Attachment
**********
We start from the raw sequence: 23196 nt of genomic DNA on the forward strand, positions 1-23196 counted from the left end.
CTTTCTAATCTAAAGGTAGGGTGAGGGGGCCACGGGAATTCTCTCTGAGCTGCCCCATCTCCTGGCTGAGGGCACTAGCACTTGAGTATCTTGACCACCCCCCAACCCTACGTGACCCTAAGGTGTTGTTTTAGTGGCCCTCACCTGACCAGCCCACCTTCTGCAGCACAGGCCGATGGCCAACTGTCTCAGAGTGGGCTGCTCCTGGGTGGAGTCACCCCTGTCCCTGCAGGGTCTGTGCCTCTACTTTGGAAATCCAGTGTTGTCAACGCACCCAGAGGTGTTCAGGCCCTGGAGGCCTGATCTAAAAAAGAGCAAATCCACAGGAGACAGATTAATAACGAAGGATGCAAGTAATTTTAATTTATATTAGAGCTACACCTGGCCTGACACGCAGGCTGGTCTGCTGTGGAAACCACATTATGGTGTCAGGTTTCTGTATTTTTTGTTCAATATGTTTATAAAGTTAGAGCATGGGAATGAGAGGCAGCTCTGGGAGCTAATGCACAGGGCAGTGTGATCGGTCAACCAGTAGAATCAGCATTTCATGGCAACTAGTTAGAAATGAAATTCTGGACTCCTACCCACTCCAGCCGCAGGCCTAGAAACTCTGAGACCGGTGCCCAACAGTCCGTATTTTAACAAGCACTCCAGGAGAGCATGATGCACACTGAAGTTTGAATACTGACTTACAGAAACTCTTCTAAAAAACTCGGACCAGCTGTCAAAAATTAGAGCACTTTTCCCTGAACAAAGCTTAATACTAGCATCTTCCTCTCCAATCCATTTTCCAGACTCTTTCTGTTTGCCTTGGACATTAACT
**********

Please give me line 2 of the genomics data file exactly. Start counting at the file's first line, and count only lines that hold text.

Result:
CTTTCTAATCTAAAGGTAGGGTGAGGGGGCCACGGGAATTCTCTCTGAGCTGCCCCATCTCCTGGCTGAGGGCACTAGCACTTGAGTATCTTGACCACCCCCCAACCCTACGTGACCCTAAGGTGTTGTTTTAGTGGCCCTCACCTGACCAGCCCACCTTCTGCAGCACAGGCCGATGGCCAACTGTCTCAGAGTGGGCTGCTCCTGGGTGGAGTCACCCCTGTCCCTGCAGGGTCTGTGCCTCTACTTTGGAAATCCAGTGTTGTCAACGCACCCAGAGGTGTTCAGGCCCTGGAGGCCTGATCTAAAAAAGAGCAAATCCACAGGAGACAGATTAATAACGAAGGATGCAAGTAATTTTAATTTATATTAGAGCTACACCTGGCCTGACACGCAGGCTGGTCTGCTGTGGAAACCACATTATGGTGTCAGGTTTCTGTATTTTTTGTTCAATATGTTTATAAAGTTAGAGCATGGGAATGAGAGGCAGCTCTGGGAGCTAATGCACAGGGCAGTGTGATCGGTCAACCAGTAGAATCAGCATTTCATGGCAACTAGTTAGAAATGAAATTCTGGACTCCTACCCACTCCAGCCGCAGGCCTAGAAACTCTGAGACCGGTGCCCAACAGTCCGTATTTTAACAAGCACTCCAGGAGAGCATGATGCACACTGAAGTTTGAATACTGACTTACAGAAACTCTTCTAAAAAACTCGGACCAGCTGTCAAAAATTAGAGCACTTTTCCCTGAACAAAGCTTAATACTAGCATCTTCCTCTCCAATCCATTTTCCAGACTCTTTCTGTTTGCCTTGGACATTAACT